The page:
Fig 2 Biotransformation and detoxification of melathion The pathways of melathion bioactivation. DMTP, dimethylthiophosphate, DMDTP, dimethydithiophophate, MMA, melathion monocarboxylic acid. MDA, melathion dicarboxylic acid, Buratti et al 2003. As mentioned earlier, when a xenobiotic intrudes or finds its way into living organism, the chemical can be inactivated or detoxified, can be changed into a more toxic substance (bioactivated), or can be changed into other chemical entities having effects that differ both quantitatively and qualitatively from the parent compound. Melathion metabolism follows the same path. Melathion is metabolized mainly in the human liver with a variety of enzyme as indicated on the figure 1 above. When melathion is absorbed into the human or insect body, its metabolism, follows all the pathways shown above in figure2. The human liver microsomal enzyme cytochrome P450, catalyse the oxidation or bioactivation of melathion to the acetylcholinesterase inhibitor malaoxon, causing accumulation of acetylcholine within synapsis and over stimulation of choligenic receptors at the postsynaptic membrane of the nerve cells, with consequent effects such weakness in muscles, muscle convulsion/twitching, and may cause death especially in insects. This pathway is the principal way for melathion metabolism in insects, which results in accumulation of bioactive malaoxon, hence it becomes an effective insecticide. (Buratti 2003 et al.) The principal route of melathion metabolism in mammals is via de-esterification to the and melathion carboxylic acid followed by further metabolism to dicarboxylic acid, This is a

detoxification reaction which increases the excretability of melathion from a mammals body. In this reaction, in which carboxylesterases function to hydrolyse melathion to its mono acids, carboxylesterases competes with the cytochrome P450 catalysed conversion of melathion to malaoxon. Carboxylesterases also convert malaoxon to melathion monocarboxylic acid, as shown on the diagram. The activation reaction is rapid both insects and mammals, whereas hydrolysis to monoacids is rapid in mammals but very slow in insects as a result malaoxon accumulates in insects but not in mammals, resulting in selective toxicity, hence this can accounts for its effectiveness, as an insecticide and its safety to man Malaoxon is further detoxified by paraoxonase enzyme to nontoxic dimethylthiophosphate, an ethyl ether which can be excreted. Cytochrome P450 itself may contribute to melathion detoxication, catalyzing dimethyldithiophosphate formation. Therefore the bioactivation/detoxication balance may be crucial step in determining differences in melathion induced toxicity (Buratti et al 2003). However since carboxylesterases can be inhibited strongly by isomalathion and other impurities in the pesticide melathion, differences in phenotype/genotypes can be relevant in inter individual responses to toxic effects consequent to melathion exposure. The products of metabolism are conjugated to make them more execretable (hydrophilic), through the kidneys in urine and also through the feaces. The hydrolysis of malaoxon in insects is very slow.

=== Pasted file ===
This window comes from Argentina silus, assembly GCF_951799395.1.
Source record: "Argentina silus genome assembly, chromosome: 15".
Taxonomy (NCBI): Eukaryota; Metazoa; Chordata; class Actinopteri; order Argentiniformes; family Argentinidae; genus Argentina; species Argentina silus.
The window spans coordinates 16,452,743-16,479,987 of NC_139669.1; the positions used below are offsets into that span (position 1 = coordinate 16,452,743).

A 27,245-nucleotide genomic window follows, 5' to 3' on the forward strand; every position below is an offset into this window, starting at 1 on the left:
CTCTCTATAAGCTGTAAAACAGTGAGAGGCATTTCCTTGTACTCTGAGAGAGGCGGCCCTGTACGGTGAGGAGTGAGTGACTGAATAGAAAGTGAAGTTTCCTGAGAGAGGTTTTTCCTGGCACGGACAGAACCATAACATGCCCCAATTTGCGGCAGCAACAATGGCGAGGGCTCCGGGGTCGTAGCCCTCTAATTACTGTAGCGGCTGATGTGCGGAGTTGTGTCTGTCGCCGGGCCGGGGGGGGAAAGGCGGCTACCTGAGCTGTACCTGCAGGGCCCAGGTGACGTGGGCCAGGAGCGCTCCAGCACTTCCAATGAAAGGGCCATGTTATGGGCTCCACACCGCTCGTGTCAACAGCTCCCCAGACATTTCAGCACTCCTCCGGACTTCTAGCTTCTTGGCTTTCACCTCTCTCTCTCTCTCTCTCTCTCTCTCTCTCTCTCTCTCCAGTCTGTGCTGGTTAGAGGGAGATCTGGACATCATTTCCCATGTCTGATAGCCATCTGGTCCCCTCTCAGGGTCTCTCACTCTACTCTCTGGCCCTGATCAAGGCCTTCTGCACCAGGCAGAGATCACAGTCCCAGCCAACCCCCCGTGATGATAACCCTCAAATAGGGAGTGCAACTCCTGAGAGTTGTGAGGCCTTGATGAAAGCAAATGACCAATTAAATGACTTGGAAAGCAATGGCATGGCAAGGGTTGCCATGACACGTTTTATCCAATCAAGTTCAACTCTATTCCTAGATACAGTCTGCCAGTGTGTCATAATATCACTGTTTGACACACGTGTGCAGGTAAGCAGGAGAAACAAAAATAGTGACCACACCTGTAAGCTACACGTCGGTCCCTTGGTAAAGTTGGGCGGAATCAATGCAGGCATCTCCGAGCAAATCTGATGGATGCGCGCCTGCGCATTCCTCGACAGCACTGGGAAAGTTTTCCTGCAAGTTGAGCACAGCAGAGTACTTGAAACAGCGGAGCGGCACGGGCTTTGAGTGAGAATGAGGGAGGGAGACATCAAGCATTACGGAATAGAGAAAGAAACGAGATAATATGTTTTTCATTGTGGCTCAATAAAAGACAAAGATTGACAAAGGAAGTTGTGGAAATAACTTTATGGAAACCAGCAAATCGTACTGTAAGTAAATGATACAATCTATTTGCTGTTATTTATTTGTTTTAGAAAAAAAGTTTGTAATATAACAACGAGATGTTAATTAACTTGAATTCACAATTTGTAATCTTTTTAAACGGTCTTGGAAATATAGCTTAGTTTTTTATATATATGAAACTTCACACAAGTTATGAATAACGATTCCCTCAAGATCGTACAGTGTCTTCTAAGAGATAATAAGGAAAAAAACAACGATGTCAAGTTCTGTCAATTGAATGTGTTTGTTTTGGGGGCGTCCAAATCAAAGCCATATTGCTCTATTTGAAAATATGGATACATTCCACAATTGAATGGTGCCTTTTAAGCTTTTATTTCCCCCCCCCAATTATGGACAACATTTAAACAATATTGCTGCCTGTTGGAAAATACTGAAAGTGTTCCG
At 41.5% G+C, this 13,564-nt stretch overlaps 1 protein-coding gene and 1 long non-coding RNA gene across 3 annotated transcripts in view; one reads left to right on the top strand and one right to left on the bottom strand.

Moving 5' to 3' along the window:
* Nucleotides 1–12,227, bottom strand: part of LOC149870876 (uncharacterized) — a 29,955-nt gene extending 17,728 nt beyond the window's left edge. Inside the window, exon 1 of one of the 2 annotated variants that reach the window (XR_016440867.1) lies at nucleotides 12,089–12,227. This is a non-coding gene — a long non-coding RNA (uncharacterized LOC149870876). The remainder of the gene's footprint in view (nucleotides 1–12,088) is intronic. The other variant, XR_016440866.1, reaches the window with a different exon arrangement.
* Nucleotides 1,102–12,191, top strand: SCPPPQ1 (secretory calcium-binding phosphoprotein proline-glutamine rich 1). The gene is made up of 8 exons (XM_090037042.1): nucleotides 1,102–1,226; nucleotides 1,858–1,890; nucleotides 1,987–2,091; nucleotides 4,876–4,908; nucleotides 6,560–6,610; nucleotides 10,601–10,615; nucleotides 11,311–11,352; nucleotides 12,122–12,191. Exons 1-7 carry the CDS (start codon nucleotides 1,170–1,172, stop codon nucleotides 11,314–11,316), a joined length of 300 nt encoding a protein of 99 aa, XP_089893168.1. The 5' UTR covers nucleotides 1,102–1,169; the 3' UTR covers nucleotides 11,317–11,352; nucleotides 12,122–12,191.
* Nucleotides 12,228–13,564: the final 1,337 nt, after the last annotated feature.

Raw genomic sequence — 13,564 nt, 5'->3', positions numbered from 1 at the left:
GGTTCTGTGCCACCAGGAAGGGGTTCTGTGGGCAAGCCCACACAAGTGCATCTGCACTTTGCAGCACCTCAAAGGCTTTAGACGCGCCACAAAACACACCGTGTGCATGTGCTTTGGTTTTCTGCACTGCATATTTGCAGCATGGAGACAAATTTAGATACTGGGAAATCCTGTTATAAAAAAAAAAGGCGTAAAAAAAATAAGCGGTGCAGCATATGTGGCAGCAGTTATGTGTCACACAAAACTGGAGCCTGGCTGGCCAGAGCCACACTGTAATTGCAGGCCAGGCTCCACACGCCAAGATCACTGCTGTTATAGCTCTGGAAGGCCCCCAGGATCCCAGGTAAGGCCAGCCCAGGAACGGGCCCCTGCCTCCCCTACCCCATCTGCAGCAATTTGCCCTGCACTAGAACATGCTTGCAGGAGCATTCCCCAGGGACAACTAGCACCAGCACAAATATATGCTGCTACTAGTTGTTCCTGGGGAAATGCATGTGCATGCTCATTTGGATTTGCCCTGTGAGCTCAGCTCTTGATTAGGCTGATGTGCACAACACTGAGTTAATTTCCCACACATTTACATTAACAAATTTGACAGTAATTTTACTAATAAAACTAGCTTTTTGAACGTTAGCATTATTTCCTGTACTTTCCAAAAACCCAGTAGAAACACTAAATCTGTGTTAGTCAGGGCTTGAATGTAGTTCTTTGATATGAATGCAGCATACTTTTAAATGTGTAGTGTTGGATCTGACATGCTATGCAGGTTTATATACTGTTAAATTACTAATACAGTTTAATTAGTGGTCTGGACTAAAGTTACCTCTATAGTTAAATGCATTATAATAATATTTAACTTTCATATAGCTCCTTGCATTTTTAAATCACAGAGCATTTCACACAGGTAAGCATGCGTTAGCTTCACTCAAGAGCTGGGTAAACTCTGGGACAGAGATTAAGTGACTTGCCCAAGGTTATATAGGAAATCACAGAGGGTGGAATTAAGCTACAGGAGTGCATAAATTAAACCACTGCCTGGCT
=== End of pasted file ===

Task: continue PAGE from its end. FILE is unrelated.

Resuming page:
Buratti FM, Volpe MT, Meneguz A, and Testai E (2003) In vitro metabolism of melathion by human hepatic carboxylesterase and cytochrome P450 isoforms. Drug Metab Rev35:144 Rendic, S. & Di Carlo, F.J. (1997). Human cytochrome P450 enzymes: A status report summarizing their reactions, substrates, inducers, and inhibitors. Drug Metab. Rev., Vol. 29, No. 1-2, (413-580). Low, L.K. (1998). Metabolic changes of drugs and related organic compounds, In: Wilson and Gisvold's textbook of organic medicinal and pharmaceutical chemistry, Delgado, J.N. & Remers, W.A., (Ed.), (43122), Lippincott-Raven, ISBN: 0397515839, Philadelphia Fundira fact files unpublished.